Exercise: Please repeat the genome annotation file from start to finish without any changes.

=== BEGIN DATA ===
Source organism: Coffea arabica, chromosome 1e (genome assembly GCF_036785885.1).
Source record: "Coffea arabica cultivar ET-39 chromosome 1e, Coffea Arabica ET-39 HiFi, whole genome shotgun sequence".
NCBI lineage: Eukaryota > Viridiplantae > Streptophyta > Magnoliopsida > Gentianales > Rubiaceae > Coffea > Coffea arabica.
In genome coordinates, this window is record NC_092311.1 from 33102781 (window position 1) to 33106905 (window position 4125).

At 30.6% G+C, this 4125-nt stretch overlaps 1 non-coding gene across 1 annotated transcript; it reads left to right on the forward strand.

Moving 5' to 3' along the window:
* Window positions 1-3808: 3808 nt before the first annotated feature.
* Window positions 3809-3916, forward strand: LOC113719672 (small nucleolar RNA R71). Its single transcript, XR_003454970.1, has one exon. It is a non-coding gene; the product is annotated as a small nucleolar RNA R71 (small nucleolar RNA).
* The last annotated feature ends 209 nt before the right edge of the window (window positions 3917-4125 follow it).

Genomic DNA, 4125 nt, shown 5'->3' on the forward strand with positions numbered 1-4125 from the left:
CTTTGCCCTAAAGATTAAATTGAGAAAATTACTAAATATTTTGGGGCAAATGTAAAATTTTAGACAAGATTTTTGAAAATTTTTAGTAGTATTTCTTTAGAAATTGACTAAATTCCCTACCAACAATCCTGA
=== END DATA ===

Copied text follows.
Source organism: Coffea arabica, chromosome 1e (genome assembly GCF_036785885.1).
Source record: "Coffea arabica cultivar ET-39 chromosome 1e, Coffea Arabica ET-39 HiFi, whole genome shotgun sequence".
NCBI lineage: Eukaryota > Viridiplantae > Streptophyta > Magnoliopsida > Gentianales > Rubiaceae > Coffea > Coffea arabica.
In genome coordinates, this window is record NC_092311.1 from 33102781 (window position 1) to 33106905 (window position 4125).

At 30.6% G+C, this 4125-nt stretch overlaps 1 non-coding gene across 1 annotated transcript; it reads left to right on the forward strand.

Moving 5' to 3' along the window:
* Window positions 1-3808: 3808 nt before the first annotated feature.
* Window positions 3809-3916, forward strand: LOC113719672 (small nucleolar RNA R71). Its single transcript, XR_003454970.1, has one exon. It is a non-coding gene; the product is annotated as a small nucleolar RNA R71 (small nucleolar RNA).
* The last annotated feature ends 209 nt before the right edge of the window (window positions 3917-4125 follow it).

Genomic DNA, 4125 nt, shown 5'->3' on the forward strand with positions numbered 1-4125 from the left:
CTTTGCCCTAAAGATTAAATTGAGAAAATTACTAAATATTTTGGGGCAAATGTAAAATTTTAGACAAGATTTTTGAAAATTTTTAGTAGTATTTCTTTAGAAATTGACTAAATTCCCTACCAACAATCCTGA